Level up: methods for localizing digital policy and norms

7 Dec 2021 14:45h - 15:45h

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Societies around the world are coming to the conclusion that digital governance is important and should be done in a way that takes into account different local particularities and upholds human rights standards while fostering democratic societies. At the session moderated by Mr Daniel O’Malley (Digital Governance Specialist, Center for International Media Assistance, Washington, D.C.), panellists discussed the methods to localise policies and norms.

Ms Marushka Chocobar (Peru Government and Digital Transformation Secretary) spoke about the localisation of digital policy in a sense which focuses on cultural diversity, geographical challenges, situations, and diverse conditions in each territory. Chocobar shared Peru’s experience in improving digital governance resulting in an active digital ecosystem in all regions, the recognition of real needs for internet inclusion, and eventually the identification of leading social actors in this ecosystem that join the effort to accelerate the closing of gaps. Chocobar listed four general recommendations. First, keeping a permanently open digital channel for citizens’ opinions on various matters and particularly the progress of national policies. Second, promoting citizen innovation spaces through innovation labs. Third, establishing other mechanisms of interaction, and fourth, permanently publishing open data to allow innovation, public sector accountability, and transparency.

Ms Olga Kyryliuk (Programme Manager, American Bar Association Rule of Law Initiative) pointed out that the current discussion around localising digital policies is probably a continuation of digital sovereignty, but may be wrapped up in a bit better cover and better promoted by states around the world. Kyrikluk explained how nowadays more and more democratic states are actually talking about localising digital policies, which can be hardly criticised as they offer a high-quality standard for the protection of personal data privacy, and also try to show that they are a powerful actor in this entire internet governance ecosystem. Kyryliuk also highlighted that with the localisation of policies, we come to this inevitable conflict of laws and jurisdictions, because we still lack legal interoperability when it comes to the internet and digital technologies. Kyryliuk concluded that it is very important to bring all stakeholders on board when we talk about shaping digital policies for better law enforcement and respect of human rights.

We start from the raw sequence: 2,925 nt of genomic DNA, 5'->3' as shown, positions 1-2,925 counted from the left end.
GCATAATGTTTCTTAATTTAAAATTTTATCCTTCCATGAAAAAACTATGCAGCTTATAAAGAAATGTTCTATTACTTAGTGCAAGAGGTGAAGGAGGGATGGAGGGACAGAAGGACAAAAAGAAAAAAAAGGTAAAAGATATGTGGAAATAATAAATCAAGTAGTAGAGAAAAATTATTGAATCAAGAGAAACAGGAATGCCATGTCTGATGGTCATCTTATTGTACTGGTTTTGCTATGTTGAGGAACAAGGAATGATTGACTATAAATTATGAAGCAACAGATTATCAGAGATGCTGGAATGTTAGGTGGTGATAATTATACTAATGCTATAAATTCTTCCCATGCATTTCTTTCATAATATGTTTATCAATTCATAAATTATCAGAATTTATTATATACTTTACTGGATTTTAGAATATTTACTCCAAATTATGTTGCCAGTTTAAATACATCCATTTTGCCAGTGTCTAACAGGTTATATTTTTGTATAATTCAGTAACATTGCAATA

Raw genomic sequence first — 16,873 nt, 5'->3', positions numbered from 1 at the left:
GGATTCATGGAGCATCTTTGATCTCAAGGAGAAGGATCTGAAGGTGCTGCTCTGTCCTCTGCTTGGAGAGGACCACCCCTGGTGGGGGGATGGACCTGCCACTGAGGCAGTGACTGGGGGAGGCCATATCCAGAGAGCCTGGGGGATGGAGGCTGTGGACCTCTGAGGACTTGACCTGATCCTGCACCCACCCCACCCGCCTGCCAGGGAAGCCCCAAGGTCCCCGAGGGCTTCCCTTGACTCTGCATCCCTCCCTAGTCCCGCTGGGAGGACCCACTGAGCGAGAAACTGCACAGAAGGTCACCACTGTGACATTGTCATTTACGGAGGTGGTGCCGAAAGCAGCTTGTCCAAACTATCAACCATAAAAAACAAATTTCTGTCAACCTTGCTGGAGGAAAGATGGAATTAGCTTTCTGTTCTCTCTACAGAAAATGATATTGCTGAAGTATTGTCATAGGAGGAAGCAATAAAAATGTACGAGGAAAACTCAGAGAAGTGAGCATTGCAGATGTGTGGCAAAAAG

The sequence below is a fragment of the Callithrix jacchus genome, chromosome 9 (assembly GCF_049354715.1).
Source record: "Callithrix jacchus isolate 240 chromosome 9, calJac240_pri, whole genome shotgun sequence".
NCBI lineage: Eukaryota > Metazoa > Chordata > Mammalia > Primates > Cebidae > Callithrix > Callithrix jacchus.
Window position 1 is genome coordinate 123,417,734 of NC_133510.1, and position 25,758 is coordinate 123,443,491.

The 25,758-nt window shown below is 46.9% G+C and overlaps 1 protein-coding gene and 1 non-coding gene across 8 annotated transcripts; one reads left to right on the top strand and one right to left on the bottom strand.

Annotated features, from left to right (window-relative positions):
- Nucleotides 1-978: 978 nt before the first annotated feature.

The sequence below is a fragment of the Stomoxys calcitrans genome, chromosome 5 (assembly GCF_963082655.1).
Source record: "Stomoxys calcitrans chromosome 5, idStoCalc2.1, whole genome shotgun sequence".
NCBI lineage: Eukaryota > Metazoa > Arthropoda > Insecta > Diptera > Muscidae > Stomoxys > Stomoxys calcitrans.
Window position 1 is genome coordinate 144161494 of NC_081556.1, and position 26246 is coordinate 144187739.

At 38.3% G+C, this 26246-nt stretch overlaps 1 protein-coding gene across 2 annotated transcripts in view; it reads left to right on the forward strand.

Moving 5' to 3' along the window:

Ms Sheilah Birgen (Country Lead of Innovation, UK’s KTN Global Alliance Africa) highlighted the fact that a lot of countries are copying each other’s policies and laws in data protection, cybersecurity, and even digital tax laws and how this lack of multistakeholder process faces an implementation challenge. Birgen stressed that the policy drafting needs to be decentralised and involve multistakeholder engagement.

Mr Richard Wingfield (Head of Legal at Global Partners Digital) explained governments’ frustrations about the inability to reach global solutions or global standards on many issues, pushing to legislate domestically to serve the interests of their citizens. Wingfield mentioned the lack of a global policy on platform regulation, dealing with disinformation, taxation, regulation of AI, and robotics. He highlighted that there are concerns that the solutions could not be human rights compatible, such as mandatory surveillance being introduced in some of the new forms of platform regulation and a great degree of control over what people say and do online. Wingfield finally shed light on his belief that the technical management and governance of the internet should not be under government control alone.

By Ines Hfaiedh

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